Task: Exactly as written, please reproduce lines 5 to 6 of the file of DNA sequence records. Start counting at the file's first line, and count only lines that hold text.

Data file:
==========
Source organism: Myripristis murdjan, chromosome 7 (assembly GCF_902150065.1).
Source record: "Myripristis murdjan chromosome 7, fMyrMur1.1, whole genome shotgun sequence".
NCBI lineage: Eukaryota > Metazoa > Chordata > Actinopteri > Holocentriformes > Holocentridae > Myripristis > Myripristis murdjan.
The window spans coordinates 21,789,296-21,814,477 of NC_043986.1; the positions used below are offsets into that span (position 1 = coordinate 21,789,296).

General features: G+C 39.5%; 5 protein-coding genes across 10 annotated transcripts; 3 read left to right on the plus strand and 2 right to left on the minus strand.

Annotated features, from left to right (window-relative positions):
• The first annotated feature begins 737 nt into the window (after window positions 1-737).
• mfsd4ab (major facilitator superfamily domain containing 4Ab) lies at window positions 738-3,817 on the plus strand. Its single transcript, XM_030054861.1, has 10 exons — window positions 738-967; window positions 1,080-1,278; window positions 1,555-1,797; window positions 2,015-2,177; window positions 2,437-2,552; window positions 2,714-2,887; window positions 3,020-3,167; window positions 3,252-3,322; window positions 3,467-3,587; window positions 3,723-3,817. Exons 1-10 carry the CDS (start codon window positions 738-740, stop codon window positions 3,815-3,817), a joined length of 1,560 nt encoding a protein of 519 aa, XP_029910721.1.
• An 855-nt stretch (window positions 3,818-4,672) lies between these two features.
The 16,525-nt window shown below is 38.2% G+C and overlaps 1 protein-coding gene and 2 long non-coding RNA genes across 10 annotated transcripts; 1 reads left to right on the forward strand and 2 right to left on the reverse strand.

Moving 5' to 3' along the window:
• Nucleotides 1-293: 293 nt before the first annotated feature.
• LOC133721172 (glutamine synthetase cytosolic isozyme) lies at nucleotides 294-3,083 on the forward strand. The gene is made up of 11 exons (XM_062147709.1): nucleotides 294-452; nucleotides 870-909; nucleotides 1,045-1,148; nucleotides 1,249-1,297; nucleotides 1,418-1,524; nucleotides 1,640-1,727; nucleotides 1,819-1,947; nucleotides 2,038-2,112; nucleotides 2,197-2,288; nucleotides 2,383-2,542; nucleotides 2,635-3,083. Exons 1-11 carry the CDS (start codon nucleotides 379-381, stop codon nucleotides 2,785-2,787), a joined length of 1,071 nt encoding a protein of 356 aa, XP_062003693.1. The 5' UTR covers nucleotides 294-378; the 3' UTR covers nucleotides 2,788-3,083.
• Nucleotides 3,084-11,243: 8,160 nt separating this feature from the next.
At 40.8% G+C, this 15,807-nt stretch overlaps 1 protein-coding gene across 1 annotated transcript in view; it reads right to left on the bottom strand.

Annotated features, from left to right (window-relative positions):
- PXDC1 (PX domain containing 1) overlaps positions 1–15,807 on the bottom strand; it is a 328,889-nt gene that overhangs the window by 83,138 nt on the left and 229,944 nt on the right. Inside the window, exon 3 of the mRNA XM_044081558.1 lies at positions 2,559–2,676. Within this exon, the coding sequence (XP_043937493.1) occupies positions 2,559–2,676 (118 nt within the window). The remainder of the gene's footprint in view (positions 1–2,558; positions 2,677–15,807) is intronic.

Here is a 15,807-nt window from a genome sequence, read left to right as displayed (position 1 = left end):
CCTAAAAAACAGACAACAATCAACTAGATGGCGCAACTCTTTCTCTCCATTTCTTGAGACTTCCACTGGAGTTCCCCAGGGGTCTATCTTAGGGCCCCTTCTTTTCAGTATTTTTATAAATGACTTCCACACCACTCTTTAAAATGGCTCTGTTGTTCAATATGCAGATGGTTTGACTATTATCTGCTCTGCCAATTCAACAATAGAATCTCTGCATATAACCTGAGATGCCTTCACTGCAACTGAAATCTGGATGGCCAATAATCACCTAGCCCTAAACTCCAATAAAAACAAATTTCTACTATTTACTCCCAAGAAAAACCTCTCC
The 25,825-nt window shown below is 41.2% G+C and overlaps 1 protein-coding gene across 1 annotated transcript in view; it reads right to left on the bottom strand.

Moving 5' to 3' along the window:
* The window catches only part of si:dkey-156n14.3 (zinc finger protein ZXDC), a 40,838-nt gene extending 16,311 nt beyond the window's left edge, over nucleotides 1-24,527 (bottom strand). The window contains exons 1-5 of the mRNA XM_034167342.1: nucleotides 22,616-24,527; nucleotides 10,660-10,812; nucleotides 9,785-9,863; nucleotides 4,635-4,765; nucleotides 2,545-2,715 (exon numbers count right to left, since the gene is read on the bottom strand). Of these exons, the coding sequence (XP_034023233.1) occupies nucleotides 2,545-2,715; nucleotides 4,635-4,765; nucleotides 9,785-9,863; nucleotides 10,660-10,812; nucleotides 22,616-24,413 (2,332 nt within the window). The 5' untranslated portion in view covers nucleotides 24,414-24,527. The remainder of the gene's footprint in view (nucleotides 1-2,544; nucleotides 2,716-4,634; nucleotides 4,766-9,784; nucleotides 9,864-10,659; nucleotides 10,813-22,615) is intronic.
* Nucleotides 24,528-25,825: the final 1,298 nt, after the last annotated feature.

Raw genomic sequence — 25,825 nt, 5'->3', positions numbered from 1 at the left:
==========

General features: G+C 39.5%; 5 protein-coding genes across 10 annotated transcripts; 3 read left to right on the plus strand and 2 right to left on the minus strand.

Annotated features, from left to right (window-relative positions):